Fucking Men: A Review

I don’t often review the theatre I’ve seen but it feels correct to review this. I went to see Fucking Men at The Vaults this week after failing to see it during its run at the King’s Head Theatre in 2015. This was the same year that 5 Guy’s Chillin’ played and I was dying to see both for obvious reasons… WINK. Not that! I was just curious to see how the Grindr lifestyle got its treatment on stage… obviously.

I’ve been doing the hook-up thing for a couple of years in London and it’s become a big part of my sexual identity. I don’t hoof alloy wheel cleaner on the weekends with the top level of Deloitte, but I know my way around a meet shall we say. And while I’ve seen beaucoup gay cinema - trust and believe - it’s always interesting to see gay stories mapped out in theatrical terms, and it’s a big deal when they’re handled provocatively, sensitively and well, whatever the medium.

Okay okay, I can’t lie, I was also in it for the sex factor… and the boys didn’t disappoint, especially Haydn Whiteside (DAMNNN). The play, originally written by Joe DiPietro, rotates a series of hook-ups between different guys, in this case being played by three actors: Whiteside, Harper James and Richard De Lisle. The vignettes change so often I felt exhausted every time a guy had to strip off again, which is something I never thought would happen.

At first Fucking Men was a little too overt for me; a cruising turns violent when one guy tries to convince another guy that the blowjob he just received from him doesn’t mean he’s gay. Come on, we’ve all seen Clapham Junction: what’s the T in 2017? (That isn’t to say there aren’t homophobic pricks still out there of course). Cue several clumsy mentions of AIDs and some slightly dodgy accents – which provided entertaintment nonetheless – and I was starting to get high-school drama vibes. But as the play moved on, the actors almost seemed to get used to being in front of the audience. The performances never quite felt entirely even to me, but what verisimilitude the play lacked, humour was its secret weapon. Here’s some choices quotes from each of the boys, excellently delivered, I must say:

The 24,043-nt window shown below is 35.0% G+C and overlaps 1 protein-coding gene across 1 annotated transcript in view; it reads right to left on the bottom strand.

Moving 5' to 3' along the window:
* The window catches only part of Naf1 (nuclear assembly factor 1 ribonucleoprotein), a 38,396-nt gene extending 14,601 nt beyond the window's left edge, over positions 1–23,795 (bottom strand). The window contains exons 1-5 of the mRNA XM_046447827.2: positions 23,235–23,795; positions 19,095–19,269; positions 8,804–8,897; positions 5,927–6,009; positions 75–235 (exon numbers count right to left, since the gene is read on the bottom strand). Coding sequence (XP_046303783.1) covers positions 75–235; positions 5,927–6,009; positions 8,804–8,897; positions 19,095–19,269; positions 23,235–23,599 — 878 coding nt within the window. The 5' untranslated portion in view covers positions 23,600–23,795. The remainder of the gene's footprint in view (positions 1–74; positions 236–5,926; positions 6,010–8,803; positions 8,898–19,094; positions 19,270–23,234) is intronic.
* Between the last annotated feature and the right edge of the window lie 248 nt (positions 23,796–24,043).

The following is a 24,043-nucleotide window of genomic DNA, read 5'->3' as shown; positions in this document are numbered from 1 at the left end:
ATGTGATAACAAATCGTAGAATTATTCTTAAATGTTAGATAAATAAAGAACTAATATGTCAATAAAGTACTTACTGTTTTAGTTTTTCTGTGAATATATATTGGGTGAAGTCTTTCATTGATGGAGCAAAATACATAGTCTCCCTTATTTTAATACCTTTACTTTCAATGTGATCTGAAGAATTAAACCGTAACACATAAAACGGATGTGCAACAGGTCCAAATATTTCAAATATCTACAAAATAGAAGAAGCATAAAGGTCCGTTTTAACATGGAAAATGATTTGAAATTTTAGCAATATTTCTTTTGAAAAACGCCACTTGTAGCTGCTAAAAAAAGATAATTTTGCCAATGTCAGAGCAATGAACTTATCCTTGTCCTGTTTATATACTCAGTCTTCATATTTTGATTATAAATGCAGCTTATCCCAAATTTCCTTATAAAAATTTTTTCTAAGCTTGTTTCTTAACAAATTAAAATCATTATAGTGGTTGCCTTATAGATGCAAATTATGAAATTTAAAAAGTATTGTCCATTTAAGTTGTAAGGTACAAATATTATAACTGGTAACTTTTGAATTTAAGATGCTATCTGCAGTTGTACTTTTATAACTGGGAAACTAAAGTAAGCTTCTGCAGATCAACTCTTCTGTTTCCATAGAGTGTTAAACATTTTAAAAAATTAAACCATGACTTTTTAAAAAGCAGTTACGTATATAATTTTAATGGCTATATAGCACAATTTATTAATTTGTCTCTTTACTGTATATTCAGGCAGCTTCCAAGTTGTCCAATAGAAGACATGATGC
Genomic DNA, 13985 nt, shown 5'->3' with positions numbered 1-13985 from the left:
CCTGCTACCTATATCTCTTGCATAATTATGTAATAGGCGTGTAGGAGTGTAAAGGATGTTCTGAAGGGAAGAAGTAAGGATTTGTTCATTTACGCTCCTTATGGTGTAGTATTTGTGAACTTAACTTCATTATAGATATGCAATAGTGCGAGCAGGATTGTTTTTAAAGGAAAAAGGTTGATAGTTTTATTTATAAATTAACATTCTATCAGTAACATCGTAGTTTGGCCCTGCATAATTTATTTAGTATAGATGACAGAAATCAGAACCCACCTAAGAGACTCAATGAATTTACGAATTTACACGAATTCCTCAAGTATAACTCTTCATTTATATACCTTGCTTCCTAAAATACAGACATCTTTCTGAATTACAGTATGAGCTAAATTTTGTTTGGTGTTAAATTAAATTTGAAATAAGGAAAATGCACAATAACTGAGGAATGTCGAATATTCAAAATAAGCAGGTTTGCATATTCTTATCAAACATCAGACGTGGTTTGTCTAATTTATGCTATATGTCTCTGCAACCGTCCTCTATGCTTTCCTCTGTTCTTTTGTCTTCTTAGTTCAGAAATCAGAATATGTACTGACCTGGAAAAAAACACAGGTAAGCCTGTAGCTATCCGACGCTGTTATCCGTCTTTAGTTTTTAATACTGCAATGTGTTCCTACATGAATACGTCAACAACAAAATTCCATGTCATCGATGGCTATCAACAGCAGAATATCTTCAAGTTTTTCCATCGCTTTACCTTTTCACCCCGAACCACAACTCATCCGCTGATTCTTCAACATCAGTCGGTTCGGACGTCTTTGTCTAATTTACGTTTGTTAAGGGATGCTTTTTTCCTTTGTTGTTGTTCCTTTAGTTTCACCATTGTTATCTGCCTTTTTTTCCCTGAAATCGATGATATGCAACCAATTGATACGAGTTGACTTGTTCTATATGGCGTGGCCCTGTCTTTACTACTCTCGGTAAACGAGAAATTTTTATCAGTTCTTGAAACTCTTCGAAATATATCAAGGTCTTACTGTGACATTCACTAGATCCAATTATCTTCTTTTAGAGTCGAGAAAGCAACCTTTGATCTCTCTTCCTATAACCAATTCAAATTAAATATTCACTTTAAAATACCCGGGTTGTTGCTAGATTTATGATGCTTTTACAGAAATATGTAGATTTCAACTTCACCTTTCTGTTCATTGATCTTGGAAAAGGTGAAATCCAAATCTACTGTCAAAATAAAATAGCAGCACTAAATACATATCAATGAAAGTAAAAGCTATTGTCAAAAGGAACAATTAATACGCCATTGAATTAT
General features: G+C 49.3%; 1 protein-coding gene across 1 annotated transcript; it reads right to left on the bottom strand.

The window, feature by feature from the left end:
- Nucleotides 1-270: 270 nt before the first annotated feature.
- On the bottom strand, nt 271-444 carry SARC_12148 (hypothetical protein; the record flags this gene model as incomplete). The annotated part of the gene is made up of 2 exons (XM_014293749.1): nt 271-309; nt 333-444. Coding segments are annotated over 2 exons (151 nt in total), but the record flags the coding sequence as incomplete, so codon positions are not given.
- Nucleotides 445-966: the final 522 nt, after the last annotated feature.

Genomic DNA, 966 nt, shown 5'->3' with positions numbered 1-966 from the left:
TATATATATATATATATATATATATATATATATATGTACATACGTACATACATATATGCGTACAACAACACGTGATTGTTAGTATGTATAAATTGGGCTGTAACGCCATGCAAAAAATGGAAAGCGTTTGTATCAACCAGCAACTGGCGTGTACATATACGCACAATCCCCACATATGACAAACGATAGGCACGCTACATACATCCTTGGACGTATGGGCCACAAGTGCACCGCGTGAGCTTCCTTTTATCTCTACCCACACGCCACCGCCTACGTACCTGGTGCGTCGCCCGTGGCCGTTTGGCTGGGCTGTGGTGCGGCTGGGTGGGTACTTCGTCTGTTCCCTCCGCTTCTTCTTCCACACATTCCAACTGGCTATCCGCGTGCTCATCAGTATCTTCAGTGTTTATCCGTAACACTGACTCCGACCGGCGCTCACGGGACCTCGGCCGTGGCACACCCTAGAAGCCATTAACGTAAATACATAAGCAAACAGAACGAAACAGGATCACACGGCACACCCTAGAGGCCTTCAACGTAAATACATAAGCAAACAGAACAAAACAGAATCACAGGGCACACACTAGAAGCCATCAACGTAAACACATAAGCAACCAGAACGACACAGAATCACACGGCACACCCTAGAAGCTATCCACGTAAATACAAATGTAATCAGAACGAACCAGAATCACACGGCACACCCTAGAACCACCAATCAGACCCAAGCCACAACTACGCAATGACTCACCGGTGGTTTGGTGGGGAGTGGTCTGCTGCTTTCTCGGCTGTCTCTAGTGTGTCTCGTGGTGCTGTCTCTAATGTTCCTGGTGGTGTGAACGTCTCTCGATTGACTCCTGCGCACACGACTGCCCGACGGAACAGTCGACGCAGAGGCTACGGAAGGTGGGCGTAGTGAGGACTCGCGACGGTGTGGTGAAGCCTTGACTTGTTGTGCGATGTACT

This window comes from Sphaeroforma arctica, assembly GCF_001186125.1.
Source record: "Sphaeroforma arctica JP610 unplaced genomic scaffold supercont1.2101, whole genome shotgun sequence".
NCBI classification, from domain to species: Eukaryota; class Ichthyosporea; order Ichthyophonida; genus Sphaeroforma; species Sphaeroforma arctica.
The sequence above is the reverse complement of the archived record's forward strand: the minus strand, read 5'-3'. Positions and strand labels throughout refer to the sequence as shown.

Fucking Men
Fucking Men
Fucking Men

Adapted from Teutonic turn-of-the-century play La RondeFucking Men does retain some of the didacticism manifest in its literary parent by asking one vital question throughout its 75 minute run: should gay men be monogamous? Of course that’s still a pertinent question with most gay men today using apps as well as traditional methods of cruising to have anonymous sex and attend those sexy parties you hear about from the Daily Mail. (Thanks Daily Mail).

Despite this, the play felt at times like it almost wanted to break away from its titular conceit and examine themes like loneliness and love more than nudity and sex. I think that's understandable because hooking up often can be a totally odd and yet wonderfully honest exchange between two (or three, or four) people. But sometimes it's not. Fucking Men wanted to attach emotional significance to each hook up and that’s not real. Often it felt like the reluctance of a character to leave another after sex just wasn't authentic. I did like the circling back to the beginning in the final scene of the play. John, an escort, describes how he met his now boyfriend in the park one night as a trick (the opening scene). But for the most part, each time a guy would beg his lover to stay, it made me cringe a little. It seemed that Fucking Men was questioning the relative merits of casual gay sex, which are apparently zilch. Funny for a play that literally advertises on Grindr.

I couldn’t help but have in mind DV8’s John when I watched Fucking Men, a more moving and immersive play about gay sex in saunas and abuse at home. It’s not quite John, nor is it the Warhol-esq performance art fuckfest I imagined it would be. But it is surprisingly funny and structurally sound. Some of the characters were certainly memorable: among them a chatty femme playwright in the mould of Alan Bennett, who was absolutely fabulous. And it does hit on some interesting truths about hooking up. Did I like it? Yes. Would I recommend? Yes. But you’ll have to wait until it re-opens!

Sam ClealComment